ಮಹೇಷ್ವಾಸಃ ಮಹೀಭರ್ತಾ ಶ್ರೀನಿವಾಸಃ ಸತಾಂಗತಿಃ

ಅನಿರುದ್ಧಃ ಸುರಾನಂದೋ ಗೋವಿಂದೋ ಗೋವಿದಾಂಪತಿಃ || ೨೦ ||

maheṣvāsaḥ mahībhartā śrīnivāsaḥ satāṃgatiḥ

aniruddhaḥ surānaṃdo goviṃdo govidāṃpatiḥ || 20 ||

maheṣvāsaḥ

Maheshvasa (Maha+Ishu+Aasa) means the great wielder of the bow. In the context of the divine incarnation, we see several instances related to this name. During Sita's swayamvara, Lord Rama broke Shiva's bow, and during the Bilva festival, Lord Krishna broke Shiva's bow, which was being worshipped by King Kansa. Lord Rama, after receiving the Vaishnava bow from Parashurama, used it to destroy Ravana and Kumbhakarna. These are some examples.

In these instances, how did anyone manage to lift the Shiva bow, which could not be lifted by anyone else? How big was that bow? Such questions arise in our minds. Although the bow was ordinary in appearance, because it housed the power of Lord Shiva, it was impossible for anyone to lift it. As mentioned before, Shiva's power and Vishnu's power are like the milk in a vessel, two powers interdependent on each other. The act of wielding the bow signifies the convergence of these powers.

In this way, Maheshvasa, the one who broke the great bow, the one who wielded the great bow and annihilated evil forces, who resided within Arjuna as the name Narayana, and established righteousness through the Gandiva bow, is the divine incarnation known as Maheshvasa.

mahībhartā

Here, "Mahi" refers to the Earth or the planet. "Bharta" means the one who supports or the husband.

They refer to the Lord as the husband of Mother Earth. He is called the husband or the constant supporter of this Earth by holding it firmly through the force of gravitation. Thus, He is known as Mahibharta.

śrīnivāsaḥ

In this context, "Shri" refers to auspiciousness, wealth, Mother Lakshmi, Vedic knowledge, and so on. The Lord constantly holds Mother Shri Lakshmi in His heart. He is the abode of all riches and invaluable Vedic knowledge. The Lord is known as Shri Nivasah, the eternal abode of prosperity and auspiciousness.

satāṃgatiḥ

The Lord is always the refuge for the virtuous and the righteous. The auspicious path is attained by those who seek refuge in the Lord.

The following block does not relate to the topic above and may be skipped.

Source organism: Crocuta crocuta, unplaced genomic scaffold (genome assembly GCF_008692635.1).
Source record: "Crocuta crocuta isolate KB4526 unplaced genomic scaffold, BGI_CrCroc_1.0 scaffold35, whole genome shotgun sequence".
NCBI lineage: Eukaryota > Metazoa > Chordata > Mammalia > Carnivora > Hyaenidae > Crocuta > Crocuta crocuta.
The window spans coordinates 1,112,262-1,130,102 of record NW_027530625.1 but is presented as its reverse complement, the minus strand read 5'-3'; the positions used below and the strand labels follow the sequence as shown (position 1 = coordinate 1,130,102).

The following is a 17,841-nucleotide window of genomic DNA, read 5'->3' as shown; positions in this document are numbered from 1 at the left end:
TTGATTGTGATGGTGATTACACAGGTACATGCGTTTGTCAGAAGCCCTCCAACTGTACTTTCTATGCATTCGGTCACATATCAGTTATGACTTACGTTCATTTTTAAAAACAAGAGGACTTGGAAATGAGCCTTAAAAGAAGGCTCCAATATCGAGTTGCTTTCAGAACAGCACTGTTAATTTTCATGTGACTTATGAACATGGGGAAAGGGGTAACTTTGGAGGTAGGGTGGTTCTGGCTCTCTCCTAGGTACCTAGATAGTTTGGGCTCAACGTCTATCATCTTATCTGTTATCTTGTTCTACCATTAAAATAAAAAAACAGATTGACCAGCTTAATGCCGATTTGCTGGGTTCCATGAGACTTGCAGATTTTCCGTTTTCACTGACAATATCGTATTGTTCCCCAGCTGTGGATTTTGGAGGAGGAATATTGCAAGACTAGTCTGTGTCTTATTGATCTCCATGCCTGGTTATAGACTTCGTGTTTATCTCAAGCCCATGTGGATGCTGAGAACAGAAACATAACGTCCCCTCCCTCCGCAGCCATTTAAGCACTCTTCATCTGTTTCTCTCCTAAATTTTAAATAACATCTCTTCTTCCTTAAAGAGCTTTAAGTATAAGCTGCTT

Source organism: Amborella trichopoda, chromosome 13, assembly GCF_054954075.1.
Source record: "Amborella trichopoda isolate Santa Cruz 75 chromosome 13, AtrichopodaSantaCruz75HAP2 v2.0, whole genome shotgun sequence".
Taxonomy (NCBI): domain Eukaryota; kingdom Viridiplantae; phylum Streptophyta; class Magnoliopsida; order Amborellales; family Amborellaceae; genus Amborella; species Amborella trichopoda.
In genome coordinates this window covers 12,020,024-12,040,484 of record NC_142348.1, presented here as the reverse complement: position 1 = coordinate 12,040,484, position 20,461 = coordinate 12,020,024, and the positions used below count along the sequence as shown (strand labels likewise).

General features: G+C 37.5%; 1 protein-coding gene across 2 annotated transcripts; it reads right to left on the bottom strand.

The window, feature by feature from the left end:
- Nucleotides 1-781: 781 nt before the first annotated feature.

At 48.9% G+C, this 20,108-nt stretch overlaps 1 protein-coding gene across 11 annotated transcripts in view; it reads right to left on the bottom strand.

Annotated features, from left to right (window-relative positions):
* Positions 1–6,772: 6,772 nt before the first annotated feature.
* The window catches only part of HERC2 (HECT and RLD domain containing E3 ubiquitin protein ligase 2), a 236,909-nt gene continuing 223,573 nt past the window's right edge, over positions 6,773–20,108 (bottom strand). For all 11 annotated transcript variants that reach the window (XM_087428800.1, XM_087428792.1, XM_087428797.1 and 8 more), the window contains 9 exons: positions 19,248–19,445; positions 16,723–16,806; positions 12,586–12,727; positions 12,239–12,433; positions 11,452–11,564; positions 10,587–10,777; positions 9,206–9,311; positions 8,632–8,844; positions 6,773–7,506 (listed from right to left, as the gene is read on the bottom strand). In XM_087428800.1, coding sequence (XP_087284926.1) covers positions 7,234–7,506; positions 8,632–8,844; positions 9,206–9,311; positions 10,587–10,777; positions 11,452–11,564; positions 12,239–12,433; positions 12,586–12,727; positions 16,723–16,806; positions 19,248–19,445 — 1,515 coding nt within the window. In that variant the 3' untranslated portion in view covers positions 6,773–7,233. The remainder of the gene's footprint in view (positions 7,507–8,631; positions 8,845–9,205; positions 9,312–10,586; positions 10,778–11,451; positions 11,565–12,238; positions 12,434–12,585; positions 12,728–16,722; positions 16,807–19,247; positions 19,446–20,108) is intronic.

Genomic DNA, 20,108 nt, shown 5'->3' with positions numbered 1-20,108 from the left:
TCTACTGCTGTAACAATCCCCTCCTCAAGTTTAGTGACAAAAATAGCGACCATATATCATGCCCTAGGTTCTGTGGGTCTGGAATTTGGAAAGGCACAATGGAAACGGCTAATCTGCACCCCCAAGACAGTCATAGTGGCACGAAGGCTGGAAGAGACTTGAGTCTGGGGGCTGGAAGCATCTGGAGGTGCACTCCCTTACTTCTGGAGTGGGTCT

The Lord is the refuge for everyone, but the awareness of seeking refuge exists only in the minds of the righteous. Awareness is essential. Without the awareness of seeking refuge, we live in the fear of impurity. However, the wise constantly experience the shelter of the Lord. With unwavering faith in the presence of the Lord, they live joyfully, regardless of what comes their way.

aniruddhaḥ

Previously, we have analyzed the four forms of the Lord's divine manifestation. At the beginning of creation, the Lord manifests in four forms representing four actions. They are Vasudeva, Sankarshana, Pradyumna, and Aniruddha. Vasudeva represents the form of liberation, Sankarshana represents the form of destruction, Pradyumna represents the form of creation, and Aniruddha represents the form of maintenance. The form of Aniruddha is the cause for the state of the world or its preservation. The Lord assumed the form of Aniruddha to sustain and protect the world. It is the form of the Lord that upholds the external consciousness without being influenced by it and experiences the external consciousness. It is the form of Aniruddha that is beyond any limitation. Similarly, the cause of the movement of the five vital forces in our body is the infinite power of the Lord.

surānaṃdo

The term "suraru" refers to celestial beings or deities. Among the deities, the Lord is the one who bestows upon them constant blissful joy without any touch of sorrow. The Lord, known as Suranandha, provides joy to the liberated souls and those worthy of liberation.

goviṃdo

In a state of alertness, sitting as the third eye on our command wheel, is the divine form of Govinda. It possesses the power to guide us from within. Therefore, in the morning, we offer the prayer "Uttisthottistha Govinda Uttistha Garudadhwaja," which means "Arise, O Govinda, arise, O bearer of the Garuda flag, and guide us on our path." During mealtime, we remember the name "Govinda" to awaken our inner consciousness. The term "Govinda" is used to refer to the Lord who lifted the Indra-Govardhana mountain. Govinda, in His infinite form, descended upon the Earth as a protector.

govidāṃpatiḥ

The one who knows the Vedas, the one who imparts the knowledge of the Vedas, is the Lord Govindapati, the ruler of the gods.